Canadian Cyber Threat Exchange
Cyber threats are everywhere, and recovery costs are high. Through information and intelligence sharing, the CCTX helps Canadian organizations improve cyber resilience.
One of the most common and destructive forms of cyber attack is ransomware — a form of malware that encrypts an organization’s critical data to make it unreadable. Ransomware attacks can also steal your information to sell it on the dark web. Cybercriminals use ransomware attacks to extort money (or ransom) from the organization to restore the data.
The cost of a ransomware attack for Canadian businesses can be crippling when you consider its full implications. “It’s not just the ransom cost, but the overall recovery costs which include everything from replacing the equipment to rebuilding the network to the legal fees, forensics, and lost productivity,” says Robert Gordon, Executive Director of the Canadian Cyber Threat Exchange (CCTX), a not-for-profit cyber threat information sharing hub and collaboration centre.
Cyber attacks on the rise
Since the onset of the COVID-19 pandemic, the number of cyber attacks in Canada has been rising. In Dealing with Technology Change in Pandemic Recovery, an October 2020 survey by the Conference Board of Canada, 28% of Canadian companies reported an increase in cyber attacks, insider threats, or data breaches from the previous year.
Many of these attacks are COVID-themed, ranging from COVID-related phishing email scams, to ransomware attacks on hospitals dealing with the health care crisis, to exploiting the network vulnerabilities of employees now working from home. “They’re coming from multiple directions and hitting organizations across the spectrum,” says Gordon.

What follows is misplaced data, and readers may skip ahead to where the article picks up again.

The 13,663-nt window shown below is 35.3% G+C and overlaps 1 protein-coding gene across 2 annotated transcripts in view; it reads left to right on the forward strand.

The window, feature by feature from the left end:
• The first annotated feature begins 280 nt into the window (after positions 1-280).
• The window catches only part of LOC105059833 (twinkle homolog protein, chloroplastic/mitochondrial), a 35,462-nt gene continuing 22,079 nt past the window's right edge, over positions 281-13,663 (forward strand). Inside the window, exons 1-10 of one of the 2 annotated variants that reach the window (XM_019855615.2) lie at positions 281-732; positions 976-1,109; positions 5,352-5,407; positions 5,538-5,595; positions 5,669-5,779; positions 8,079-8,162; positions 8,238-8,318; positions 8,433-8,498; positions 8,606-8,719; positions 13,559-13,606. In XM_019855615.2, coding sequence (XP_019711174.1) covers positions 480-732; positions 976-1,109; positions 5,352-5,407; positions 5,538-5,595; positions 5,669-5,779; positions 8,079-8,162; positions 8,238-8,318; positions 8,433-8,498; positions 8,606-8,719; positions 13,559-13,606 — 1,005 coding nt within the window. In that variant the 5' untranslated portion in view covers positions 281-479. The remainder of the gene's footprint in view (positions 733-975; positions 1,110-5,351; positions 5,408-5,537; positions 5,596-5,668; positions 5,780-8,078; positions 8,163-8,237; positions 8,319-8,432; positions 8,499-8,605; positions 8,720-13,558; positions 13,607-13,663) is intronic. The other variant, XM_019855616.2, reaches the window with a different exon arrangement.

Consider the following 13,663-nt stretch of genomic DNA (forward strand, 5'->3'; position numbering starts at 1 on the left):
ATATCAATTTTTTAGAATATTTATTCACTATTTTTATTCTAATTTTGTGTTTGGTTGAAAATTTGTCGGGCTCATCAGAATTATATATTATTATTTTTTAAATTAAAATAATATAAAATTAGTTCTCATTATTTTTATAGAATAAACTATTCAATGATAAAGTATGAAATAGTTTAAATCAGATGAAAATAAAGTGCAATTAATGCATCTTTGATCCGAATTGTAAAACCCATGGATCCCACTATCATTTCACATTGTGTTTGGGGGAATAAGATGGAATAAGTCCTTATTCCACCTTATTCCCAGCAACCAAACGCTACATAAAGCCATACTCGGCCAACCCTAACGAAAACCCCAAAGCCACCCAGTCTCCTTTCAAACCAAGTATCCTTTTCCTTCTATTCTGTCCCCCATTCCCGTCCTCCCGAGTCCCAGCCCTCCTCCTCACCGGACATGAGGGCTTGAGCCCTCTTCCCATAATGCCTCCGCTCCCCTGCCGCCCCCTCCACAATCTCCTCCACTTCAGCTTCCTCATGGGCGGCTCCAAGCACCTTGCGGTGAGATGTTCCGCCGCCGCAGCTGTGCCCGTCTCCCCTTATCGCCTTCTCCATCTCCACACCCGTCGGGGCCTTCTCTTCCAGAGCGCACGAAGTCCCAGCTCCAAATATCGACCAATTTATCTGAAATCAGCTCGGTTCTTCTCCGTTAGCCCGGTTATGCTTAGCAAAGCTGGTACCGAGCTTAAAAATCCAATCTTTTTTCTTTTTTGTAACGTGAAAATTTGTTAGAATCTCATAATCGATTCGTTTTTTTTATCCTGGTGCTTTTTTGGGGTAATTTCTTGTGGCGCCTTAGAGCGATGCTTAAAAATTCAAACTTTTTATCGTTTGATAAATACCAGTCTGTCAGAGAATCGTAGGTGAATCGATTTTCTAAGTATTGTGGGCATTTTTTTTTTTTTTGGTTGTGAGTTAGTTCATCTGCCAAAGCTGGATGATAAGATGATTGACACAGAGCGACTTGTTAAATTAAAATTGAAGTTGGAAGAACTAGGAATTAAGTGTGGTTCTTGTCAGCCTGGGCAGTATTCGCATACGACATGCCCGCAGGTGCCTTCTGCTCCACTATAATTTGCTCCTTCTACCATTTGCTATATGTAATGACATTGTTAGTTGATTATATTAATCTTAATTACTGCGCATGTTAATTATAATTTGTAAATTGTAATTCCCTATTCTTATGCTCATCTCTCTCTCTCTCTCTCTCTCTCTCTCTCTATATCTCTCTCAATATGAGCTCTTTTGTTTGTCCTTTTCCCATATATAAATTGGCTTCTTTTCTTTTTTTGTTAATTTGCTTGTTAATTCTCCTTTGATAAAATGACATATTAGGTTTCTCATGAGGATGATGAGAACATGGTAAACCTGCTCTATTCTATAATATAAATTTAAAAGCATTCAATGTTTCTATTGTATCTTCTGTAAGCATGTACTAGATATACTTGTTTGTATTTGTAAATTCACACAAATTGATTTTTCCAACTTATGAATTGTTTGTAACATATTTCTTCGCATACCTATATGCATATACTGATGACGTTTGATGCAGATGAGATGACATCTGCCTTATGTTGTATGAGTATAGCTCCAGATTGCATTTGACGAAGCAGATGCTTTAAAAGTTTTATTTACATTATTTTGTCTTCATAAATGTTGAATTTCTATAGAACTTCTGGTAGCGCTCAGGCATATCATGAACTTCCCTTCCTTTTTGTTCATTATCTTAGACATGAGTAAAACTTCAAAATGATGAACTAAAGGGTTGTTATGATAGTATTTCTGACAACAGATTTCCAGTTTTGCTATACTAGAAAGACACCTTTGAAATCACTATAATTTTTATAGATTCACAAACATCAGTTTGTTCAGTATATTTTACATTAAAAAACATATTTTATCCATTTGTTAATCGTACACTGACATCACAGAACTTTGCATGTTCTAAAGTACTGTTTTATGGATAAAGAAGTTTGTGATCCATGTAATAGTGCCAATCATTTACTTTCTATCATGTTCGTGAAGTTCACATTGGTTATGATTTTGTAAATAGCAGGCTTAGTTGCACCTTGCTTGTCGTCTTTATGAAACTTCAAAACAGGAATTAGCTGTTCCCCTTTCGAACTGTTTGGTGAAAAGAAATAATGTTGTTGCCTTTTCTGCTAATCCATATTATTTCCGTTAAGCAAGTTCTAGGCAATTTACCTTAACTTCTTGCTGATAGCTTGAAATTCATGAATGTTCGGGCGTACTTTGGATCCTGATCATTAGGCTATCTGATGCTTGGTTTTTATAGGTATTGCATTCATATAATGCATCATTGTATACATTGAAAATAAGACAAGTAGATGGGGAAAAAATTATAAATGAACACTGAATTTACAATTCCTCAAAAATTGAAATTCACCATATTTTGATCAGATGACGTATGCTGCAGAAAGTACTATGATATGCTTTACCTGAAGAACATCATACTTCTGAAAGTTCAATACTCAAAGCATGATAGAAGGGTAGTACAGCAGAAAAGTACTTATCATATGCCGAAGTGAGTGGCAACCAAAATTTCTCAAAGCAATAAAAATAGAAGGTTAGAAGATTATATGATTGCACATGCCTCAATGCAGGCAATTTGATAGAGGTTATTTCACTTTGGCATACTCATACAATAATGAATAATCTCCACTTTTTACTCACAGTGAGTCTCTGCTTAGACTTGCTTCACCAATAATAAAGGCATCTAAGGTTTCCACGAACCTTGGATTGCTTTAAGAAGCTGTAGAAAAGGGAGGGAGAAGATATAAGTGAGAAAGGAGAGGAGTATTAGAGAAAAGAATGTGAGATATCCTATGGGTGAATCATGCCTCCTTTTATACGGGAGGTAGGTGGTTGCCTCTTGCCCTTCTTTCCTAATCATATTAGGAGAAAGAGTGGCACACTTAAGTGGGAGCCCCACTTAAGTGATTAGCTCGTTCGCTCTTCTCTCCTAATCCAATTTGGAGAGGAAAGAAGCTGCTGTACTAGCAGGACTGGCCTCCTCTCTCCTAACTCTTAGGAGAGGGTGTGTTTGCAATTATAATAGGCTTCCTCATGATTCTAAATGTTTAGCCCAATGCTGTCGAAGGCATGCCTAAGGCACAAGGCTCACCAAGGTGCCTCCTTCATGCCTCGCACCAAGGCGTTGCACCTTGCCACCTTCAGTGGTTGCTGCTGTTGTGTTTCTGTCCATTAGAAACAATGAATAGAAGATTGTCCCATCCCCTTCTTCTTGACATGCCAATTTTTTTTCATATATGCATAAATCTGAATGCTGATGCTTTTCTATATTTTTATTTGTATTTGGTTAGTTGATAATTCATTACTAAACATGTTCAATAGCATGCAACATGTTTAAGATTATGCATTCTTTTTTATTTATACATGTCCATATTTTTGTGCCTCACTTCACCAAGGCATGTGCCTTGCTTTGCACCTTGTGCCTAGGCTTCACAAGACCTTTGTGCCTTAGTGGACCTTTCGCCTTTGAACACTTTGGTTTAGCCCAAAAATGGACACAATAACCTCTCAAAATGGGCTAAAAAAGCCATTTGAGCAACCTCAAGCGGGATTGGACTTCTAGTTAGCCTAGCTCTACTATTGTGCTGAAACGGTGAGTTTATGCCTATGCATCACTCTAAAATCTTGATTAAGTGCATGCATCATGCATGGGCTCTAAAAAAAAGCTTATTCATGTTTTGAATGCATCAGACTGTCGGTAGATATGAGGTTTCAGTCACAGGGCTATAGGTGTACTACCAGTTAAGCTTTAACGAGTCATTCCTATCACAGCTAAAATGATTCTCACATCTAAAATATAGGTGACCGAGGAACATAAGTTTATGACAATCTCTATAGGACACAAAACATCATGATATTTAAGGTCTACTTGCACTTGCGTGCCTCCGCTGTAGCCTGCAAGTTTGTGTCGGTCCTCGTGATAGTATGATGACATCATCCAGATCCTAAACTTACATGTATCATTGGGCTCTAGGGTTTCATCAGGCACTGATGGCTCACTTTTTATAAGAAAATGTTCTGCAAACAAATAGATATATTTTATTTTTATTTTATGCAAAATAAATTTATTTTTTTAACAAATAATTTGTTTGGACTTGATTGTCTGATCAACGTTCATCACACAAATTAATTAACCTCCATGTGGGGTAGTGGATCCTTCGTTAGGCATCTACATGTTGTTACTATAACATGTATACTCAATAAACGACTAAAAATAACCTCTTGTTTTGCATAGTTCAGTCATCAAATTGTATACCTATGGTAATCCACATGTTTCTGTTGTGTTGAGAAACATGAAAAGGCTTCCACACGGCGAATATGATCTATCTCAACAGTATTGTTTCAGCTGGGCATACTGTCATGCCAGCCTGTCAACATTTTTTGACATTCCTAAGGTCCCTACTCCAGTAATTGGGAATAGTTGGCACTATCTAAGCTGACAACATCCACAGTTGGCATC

Sharing information is key to building cyber resilience
To thwart potential attacks, organizations need to focus on building cyber resilience. An effective way to achieve this is by sharing critical intelligence and information — not just within IT departments but across the entire organization and into their supply chain.
This “whole of business” approach includes having IT security personnel engage in an ongoing dialogue with business units and operations managers to identify the most critical data and understand how to protect it. It also includes educating your workforce and having policies and procedures to minimize the chance of a data breach. More broadly, it’s having conversations with suppliers to learn about their cyber resilience. “You have to remember that with all of today’s interdependencies, if any of these people go down from an attack it has a ripple effect and you’re basically out of business,” says Gordon.
Equipping Canadian companies with cyber intelligence
The CCTX enables members to reduce financial, operational and reputational risk through access to timely and relevant cyber information. Member organizations of all sizes and sectors can collaborate, share information, and receive actionable cyber threat intelligence in a protected and trusted environment. The two primary ways this is done is through their Collaboration Center and Data Exchange.
The CCTX Collaboration Centre acts as a forum for cyber professionals to share and exchange best practices, techniques, and solutions that would not otherwise be available to them. “They can learn how other organizations solved or prevented the same kind of problem, so they don’t have to do it all on their own, and that’s far more cost-effective than having to start from scratch,” says Gordon.
Simultaneously, the CCTX Data Exchange gives participants access to unique cyber threat intelligence from sources across business sectors, the Canadian federal government, and various international threat-sharing hubs. With about 180 organizations currently participating — from major banks to two-person businesses — the CCTX is open to all industries and sectors. “This collaboration benefits both individuals and the collective good,” says Gordon.